_{DS}headroom for the current mirror pair in Figure 6 at the SS corner under a low temperature, due to the increase in V

_{TH}.

#### 3.3. Comparator

_{3}–M

_{6}and M

_{13}–M

_{16}, is used to produce gain enhancement as well as to reduce the delay in the comparator, the outputs of which are followed by the current mirror high-gain stage consisting of M

_{7}–M

_{12}and M

_{15}–M

_{20}. Finally, the CMOS inverter, formed by M

_{23}and M

_{24}, aims to sharpen the output square waveform and provide the driving capability of the comparator.

_{3}–M

_{6}, the aspect ratio of M

_{3}is larger than that of M

_{5}. In small-signal analysis, the output impedance is obtained as

_{mi}is the respective transistor’s transconductance and r

_{Oi}is the respective transistor’s output resistance, with i = 3 or 5. From (14), R

_{O1}is increased from 1/g

_{m}

_{3}to 1/(g

_{m}

_{3}–g

_{m}

_{5}) to increase the voltage gain because of the positive feedback allowing M

_{5}to behave as a negative resistance. When there is a voltage change on the drain of M

_{3}, the positive feedback introduced by M

_{5}can accelerate this change, causing faster output response to reduce the delay in the comparator.

_{17}–M

_{20}are used to reduce the effect of supply variation ΔV

_{DD}on the delay in the comparator. For M

_{7}and M

_{17}in small-signal analysis, the change in V

_{DS}

_{7}caused by ΔV

_{DD}can be approximated as [27]

_{DS}on M

_{7}–M

_{10}can be ignored when V

_{DD}varies. This means the current change in each branch caused by channel length modulation and DIBL can be minimized with cascode transistors. Moreover, the bias current for the comparator is directly copied from I

_{REF}, with the cascode current mirror in different ratios. This avoids the need for an extra bias branch, which would cause an increase in supply current consumption.

_{GS}of the MOS transistor working under weak inversion is expressed as

_{GS}exhibits CTAT behavior. M

_{3}is in the diode connection, meaning that V

_{DS}

_{3}is equal to V

_{GS}

_{3}. When the temperature increases, V

_{DS}

_{3}(or V

_{GS}

_{3}) in the diode-connected topology is significantly reduced with respect to V

_{DS}

_{7}. Thus, the mismatch between the drain-to-source voltage of the transistors can lead to a rising current to allow for the delay in the comparator to decrease from 285.3 ns to 278.8 ns as the temperature increases, as shown in Figure 8. This feature is particularly useful for the delay compensation arising from the observation of the increase in delay through the leakage current of the switches, as depicted in Figure 4. As a result, the thermal stability of the oscillator circuit is enhanced. This will be further discussed in the next subsection. Of particularly note, the leakage current in the advanced technology node can be a serious issue.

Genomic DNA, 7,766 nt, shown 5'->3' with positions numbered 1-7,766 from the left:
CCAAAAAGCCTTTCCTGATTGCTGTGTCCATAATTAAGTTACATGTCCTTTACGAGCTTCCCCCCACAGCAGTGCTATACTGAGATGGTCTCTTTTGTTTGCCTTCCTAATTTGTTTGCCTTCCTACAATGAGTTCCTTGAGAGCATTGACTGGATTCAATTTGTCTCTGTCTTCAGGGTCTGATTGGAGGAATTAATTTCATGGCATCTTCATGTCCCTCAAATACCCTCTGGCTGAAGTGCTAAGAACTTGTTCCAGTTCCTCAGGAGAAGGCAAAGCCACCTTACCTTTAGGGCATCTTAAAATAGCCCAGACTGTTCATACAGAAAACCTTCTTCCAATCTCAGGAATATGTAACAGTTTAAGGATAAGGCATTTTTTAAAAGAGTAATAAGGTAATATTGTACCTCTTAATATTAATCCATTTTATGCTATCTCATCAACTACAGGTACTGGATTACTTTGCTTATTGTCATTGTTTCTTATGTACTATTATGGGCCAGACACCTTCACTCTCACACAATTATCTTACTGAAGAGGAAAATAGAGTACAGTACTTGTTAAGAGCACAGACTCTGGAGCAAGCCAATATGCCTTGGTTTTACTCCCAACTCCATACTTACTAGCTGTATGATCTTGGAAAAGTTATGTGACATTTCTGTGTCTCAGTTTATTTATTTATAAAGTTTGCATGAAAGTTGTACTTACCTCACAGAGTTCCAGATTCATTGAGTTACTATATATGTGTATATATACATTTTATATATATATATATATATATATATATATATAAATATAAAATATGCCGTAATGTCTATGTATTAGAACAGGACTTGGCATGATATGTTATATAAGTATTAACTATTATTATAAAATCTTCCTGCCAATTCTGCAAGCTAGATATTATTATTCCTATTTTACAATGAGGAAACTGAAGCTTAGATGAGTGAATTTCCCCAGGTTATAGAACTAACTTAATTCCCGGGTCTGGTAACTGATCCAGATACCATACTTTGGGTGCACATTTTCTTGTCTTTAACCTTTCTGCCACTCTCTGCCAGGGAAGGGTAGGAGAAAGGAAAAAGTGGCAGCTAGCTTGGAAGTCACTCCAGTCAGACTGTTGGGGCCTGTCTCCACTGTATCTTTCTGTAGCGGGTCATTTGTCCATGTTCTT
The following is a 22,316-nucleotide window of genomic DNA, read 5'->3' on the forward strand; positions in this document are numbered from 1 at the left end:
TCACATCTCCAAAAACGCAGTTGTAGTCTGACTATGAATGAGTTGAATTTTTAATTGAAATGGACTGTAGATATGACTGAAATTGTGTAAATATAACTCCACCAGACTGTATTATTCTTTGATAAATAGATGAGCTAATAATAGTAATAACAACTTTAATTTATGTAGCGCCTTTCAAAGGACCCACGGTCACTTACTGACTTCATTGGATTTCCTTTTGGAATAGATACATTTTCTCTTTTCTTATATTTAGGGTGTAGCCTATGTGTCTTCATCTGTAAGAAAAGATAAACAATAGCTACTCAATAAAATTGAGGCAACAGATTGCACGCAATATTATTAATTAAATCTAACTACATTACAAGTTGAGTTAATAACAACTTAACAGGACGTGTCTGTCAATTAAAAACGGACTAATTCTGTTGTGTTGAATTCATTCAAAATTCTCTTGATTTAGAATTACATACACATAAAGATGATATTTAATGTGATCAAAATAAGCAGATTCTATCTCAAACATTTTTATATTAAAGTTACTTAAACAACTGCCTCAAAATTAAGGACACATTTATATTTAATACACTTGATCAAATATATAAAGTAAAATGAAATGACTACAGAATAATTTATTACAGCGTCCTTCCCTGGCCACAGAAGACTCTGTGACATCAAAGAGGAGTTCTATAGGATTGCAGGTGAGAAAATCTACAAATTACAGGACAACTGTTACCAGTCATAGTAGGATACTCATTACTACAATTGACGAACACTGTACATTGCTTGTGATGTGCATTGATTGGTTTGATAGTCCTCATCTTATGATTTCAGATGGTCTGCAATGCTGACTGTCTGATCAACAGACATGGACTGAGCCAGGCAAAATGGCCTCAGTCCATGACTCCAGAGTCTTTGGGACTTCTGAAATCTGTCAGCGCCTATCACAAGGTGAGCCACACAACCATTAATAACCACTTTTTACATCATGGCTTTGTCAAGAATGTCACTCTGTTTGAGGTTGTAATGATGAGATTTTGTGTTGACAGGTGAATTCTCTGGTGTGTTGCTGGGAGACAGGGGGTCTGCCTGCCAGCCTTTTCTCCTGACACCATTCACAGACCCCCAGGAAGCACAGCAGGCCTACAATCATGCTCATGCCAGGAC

_{min}). Although the parasitic capacitors in the large-size transistors will enlarge the response time, the delay, which is around 0.28 µs, including the hysteresis, contributes 3.6% of the oscillation period. Therefore, it is considered acceptable, with a low output frequency and a moderate precision requirement. Based on the result, the comparator offset cancellation scheme is not implemented in this work. The sizes of each component pertaining to the comparator in Figure 6 are given in Table 2.

#### 3.4. Leakage Current in Switches and Delay Compensation

_{REF}is quite small, the leakage currents in the advanced technology node, flowing through the switch transistors, can be significant when charging C

_{1}and C

_{2}. With the increase in temperature, the delay caused by the transistor switches is increased from 1.9 ns to 9.8 ns, as shown in Figure 11, and this effect is particularly pronounced. Therefore, this will cause the reduction in the output frequency. Thus, according to the reverse short-channel effect, high threshold-voltage transistors with the smallest channel length can be used as switches. This is also in conjunction with introducing the body effect in pmos to maximize the threshold voltage. Finally, the leakage current effect can be reduced by introducing the CTAT delay, as discussed in Section 3.3, such that the output frequency can be kept constant. The size of each transistor and capacitor shown in Figure 10 are given in Table 3.

## 4. Results and Discussions

_{DD}= 1.1 V under room temperature, and the transient simulation result of the output signal is depicted in Figure 12. All analog-biased transistors in the proposed ROSC work in the subthreshold region, the bias current of the comparators can be made small for low frequency design, and the current derives from the dedicated I

_{REF}instead of from the addition of an extra current source. This permits the current consumption of 552 nA at room temperature in a typical corner. However, there is always a performance tradeoff between I

_{REF}and low current consumption.

_{DS}. Therefore, the proposed ROSC can still work properly when the supply is slightly lower than 1.1 V. Considering the operation margin, 1.1 V is regarded as the minimum supply voltage for the oscillator. Regarding the low T.C. values achieved by the ROSC with respect to those of prior-art works, the T.C. improvement is attributed to the compensation for the delay drift resulting from temperature, as seen in Figure 8 and Figure 11. By calculation, without the delay compensation, this T.C. will increase to about 19.1 ppm/°C.